Geopolitics: Behind Russia’s Sanctions Policy | Russia has had interests in Korea for almost as long as it has had a presence in East Asia. Russia first established itself in the area following the Beijing Convention of 1860, in which Qing China ceded a large part of what is today Russia’s Primorsky Krai to the Russian Empire. The Russian Empire subsequently pursued interests in Korea during the twilight of the Joseon Dynasty, when Korea’s independence was slowly eroded by the interventions of foreign powers. Specifically, Russia sought a number of advantages in Korea, such as forestry and mining concessions as well as the right to build a naval installation near Busan.1)Paine, Sarah CM. The Sino-Japanese War of 1894-1895: perceptions, power, and primacy. Cambridge University Press, 2005. These interests brought Russia into conflict with the Japanese Empire, and played a role in igniting the Russo-Japanese War of 1904-1905.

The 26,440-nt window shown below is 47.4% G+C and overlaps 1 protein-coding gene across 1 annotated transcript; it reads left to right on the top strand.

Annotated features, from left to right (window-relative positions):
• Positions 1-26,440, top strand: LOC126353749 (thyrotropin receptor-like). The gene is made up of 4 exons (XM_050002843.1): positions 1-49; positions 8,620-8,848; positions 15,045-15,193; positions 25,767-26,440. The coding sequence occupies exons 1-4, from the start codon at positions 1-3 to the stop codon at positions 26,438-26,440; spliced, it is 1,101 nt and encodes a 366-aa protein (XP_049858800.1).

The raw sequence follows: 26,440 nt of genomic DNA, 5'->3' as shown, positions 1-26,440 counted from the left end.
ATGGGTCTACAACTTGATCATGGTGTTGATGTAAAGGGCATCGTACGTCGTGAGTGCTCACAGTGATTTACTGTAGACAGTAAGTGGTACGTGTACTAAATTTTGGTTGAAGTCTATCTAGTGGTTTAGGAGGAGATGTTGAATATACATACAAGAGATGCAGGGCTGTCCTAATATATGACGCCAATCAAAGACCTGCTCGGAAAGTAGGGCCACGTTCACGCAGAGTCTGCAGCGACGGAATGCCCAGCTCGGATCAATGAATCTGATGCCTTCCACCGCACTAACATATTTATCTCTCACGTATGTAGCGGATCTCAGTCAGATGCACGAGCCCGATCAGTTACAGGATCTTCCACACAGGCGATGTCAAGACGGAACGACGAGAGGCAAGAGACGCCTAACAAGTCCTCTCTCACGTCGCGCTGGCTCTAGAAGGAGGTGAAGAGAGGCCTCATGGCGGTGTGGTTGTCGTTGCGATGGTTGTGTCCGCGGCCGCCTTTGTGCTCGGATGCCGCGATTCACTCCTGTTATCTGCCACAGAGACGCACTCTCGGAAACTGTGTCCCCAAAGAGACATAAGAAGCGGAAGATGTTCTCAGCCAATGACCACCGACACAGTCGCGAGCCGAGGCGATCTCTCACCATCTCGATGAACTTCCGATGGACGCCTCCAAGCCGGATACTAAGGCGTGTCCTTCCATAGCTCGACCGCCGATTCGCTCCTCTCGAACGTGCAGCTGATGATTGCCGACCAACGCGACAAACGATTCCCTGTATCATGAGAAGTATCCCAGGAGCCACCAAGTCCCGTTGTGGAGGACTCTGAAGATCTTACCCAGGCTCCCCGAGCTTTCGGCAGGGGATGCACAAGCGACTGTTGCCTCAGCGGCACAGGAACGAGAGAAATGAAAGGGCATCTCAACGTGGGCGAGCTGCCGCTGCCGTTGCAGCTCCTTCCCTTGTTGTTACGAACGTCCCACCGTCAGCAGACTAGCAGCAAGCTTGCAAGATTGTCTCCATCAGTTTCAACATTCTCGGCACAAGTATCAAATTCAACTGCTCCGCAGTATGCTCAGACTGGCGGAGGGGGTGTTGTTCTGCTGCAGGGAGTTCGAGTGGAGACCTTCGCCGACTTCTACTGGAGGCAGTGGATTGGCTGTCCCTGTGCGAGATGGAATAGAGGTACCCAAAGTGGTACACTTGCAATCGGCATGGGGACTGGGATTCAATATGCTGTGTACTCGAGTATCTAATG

Today, Russia is not in direct geopolitical competition with another country or group of states for primacy over Korea. But geopolitics affects Russia’s position on sanctions toward the DPRK. A case-in-point is the role of infrastructure in trade in the Russian Far East. Russia has the potential to develop infrastructure-related projects in North Korea, including electricity supplies, trans-Korean energy pipelines and railway systems that could yield commercial returns for both North Korea and Russia. The primary reason why Russia enjoys economic benefits from its ties with North Korea is not the DPRK-Russia trade volume, which according to a report from Russia’s federal statistical service is relatively small. Rather, it is the access that adjacent North Korea offers Russia to markets in the Asia-Pacific, specifically via the port of Rason.2)Rail infrastructure has always been an important aspect of Russian geopolitical maneuvers, exemplified by the construction of the Tashkent-Orenburg rail line in Central Asia during the Great Game of the 19th century. Russia is already connected to North Korea by rail, and Russia is a latent bridge between other countries and North Korea. Mongolian and North Korean officials, for example, have discussed the idea of a rail line connecting the two countries that would traverse Russian territory.3)Бураев, Дмитрий Игнатьевич, и Юлия Евгеньевна Крупенникова (Burdaev, Dmitry Ignatievich, and Yulia Yevgenievna Krupennikova), “Визит Ким Чен Ира в Россию в свете российско-корейских отношении (о роли России в АТР по материалам южнокорейских СМИ) [Kim Jong-il’s visit to Russia in light of Russo-Korean relations (on Russia’s role in the Asia-Pacific based on South Korean media)],” Вестник Бурятского государственного университета (Buryatia State University Herald) 8 (2013). Increasing and improving Russian infrastructure interoperability with North Korea also means that goods from Japan and South Korea could be transported through North Korea and then Russia to Western markets.4)Chang Kyoo Park, Er-Win Tan, and Geetha Govindasamy. “The Revival of Russia’s Role on the Korean Peninsula.” Asian Perspective 37, no. 1 (2013): 125-147.